One example of modifying plant varieties for synthesis of biologically active compounds includes a study involving the expression of oleosin-human insulin (OB-hIN) in transgenic Arabidopsis thaliana. The insulin derived from the transgenic plants was tested for its biological activity both in vivo in an insulin tolerance test in mice as well as in vitro in a phosphorylation assay performed in a mammalian cell culture system. Results indicated that 0.13% of the total seed protein was insulin and generated the predicted product. This promising study is especially relevant in industrialized countries such as the United States, where Type I diabetes is the third largest cause of death after cardiovascular disease and cancer (Nykiforuk et al., 2006).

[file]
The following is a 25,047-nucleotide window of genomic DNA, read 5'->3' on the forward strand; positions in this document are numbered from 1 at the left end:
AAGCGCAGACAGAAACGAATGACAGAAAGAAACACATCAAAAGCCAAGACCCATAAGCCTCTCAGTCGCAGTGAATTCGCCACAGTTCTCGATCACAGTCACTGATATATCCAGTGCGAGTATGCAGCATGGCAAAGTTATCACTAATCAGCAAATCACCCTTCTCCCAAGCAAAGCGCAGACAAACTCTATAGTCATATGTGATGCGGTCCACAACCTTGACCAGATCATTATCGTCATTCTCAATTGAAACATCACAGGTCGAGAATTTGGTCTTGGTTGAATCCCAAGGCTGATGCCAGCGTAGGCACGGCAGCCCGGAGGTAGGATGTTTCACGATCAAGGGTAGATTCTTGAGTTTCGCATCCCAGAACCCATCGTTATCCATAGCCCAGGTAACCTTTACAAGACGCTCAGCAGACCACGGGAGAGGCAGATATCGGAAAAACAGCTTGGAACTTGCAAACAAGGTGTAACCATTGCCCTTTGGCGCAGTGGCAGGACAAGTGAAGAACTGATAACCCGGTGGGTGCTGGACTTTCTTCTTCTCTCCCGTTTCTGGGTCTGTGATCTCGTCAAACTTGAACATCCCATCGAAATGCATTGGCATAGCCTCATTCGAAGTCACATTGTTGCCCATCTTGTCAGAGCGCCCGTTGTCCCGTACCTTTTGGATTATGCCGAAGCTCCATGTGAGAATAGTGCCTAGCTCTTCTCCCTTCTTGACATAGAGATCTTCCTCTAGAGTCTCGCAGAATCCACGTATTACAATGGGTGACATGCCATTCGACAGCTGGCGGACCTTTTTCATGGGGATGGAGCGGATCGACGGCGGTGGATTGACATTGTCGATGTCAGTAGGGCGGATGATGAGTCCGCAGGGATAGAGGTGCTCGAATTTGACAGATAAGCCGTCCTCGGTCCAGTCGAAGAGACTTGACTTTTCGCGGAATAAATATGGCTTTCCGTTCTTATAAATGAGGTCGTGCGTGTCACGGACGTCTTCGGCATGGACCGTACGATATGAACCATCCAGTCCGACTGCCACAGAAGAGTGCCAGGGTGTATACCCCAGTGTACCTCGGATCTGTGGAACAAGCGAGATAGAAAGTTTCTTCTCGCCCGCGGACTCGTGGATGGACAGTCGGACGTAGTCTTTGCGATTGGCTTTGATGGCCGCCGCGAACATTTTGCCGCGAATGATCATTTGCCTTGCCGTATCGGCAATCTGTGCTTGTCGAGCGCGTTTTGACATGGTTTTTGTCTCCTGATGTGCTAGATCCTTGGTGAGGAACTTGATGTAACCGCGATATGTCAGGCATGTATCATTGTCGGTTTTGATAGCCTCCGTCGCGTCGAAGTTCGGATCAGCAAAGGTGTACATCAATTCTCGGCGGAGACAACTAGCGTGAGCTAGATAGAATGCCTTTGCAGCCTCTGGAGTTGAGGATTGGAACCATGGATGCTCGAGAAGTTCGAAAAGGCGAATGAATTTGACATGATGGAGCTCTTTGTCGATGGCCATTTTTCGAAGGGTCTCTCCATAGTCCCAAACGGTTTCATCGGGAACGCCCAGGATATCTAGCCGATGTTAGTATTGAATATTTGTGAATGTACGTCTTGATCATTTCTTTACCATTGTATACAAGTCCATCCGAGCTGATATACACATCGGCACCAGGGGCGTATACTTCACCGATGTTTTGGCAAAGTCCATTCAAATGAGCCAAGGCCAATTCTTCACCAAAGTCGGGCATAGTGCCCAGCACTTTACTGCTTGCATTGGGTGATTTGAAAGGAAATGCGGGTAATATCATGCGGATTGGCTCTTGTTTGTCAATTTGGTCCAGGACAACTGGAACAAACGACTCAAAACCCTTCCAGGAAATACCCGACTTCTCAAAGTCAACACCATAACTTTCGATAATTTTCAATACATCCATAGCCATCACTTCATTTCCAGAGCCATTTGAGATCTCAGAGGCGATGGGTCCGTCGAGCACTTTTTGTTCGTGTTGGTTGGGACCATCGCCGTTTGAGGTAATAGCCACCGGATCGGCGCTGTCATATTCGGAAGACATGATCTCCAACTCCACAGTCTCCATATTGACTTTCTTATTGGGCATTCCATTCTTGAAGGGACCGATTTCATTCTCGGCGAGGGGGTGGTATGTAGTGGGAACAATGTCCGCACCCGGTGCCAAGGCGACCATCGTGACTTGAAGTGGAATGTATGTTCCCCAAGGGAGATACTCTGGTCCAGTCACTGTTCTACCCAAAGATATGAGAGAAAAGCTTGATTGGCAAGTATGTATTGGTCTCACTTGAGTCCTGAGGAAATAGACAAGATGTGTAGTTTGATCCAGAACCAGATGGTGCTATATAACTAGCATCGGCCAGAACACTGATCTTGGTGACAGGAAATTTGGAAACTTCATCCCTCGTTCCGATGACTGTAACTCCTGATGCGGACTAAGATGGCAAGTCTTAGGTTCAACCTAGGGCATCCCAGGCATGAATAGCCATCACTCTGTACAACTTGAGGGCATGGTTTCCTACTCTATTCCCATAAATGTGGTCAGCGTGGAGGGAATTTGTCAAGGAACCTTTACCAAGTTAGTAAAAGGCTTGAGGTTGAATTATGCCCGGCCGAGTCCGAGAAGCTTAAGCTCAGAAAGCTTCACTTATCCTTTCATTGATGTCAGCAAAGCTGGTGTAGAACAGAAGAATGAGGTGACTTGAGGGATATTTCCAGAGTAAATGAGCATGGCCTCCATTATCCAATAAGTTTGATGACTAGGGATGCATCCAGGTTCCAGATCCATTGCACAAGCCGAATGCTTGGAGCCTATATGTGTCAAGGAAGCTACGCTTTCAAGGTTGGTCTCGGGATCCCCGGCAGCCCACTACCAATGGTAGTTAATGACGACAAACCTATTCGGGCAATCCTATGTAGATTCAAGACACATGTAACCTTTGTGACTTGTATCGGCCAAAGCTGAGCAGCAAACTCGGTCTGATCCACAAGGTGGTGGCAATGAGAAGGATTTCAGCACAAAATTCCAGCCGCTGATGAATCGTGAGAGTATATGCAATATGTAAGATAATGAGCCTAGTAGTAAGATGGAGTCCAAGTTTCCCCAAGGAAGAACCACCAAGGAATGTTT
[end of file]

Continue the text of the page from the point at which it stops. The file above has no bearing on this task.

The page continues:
With an increasing incidence of diabetes and increased demand for affordable insulin, “pharming” (using genetically modified plants for biopharmaceutical purposes) supplements the previously described nutritional improvements in enhancing the health of the United States population. Less related to diet but nonetheless still extremely relevant in the population, researchers have also investigated the potential for transgenic plants as a mean of immunotherapy for pollinosis. In the United States, allergic conjunctivitis induced by ragweed pollen or birch pollen is common. Currently, the primary treatment for allergic conjunctivitis is antiallergic eye drops containing antihistamines.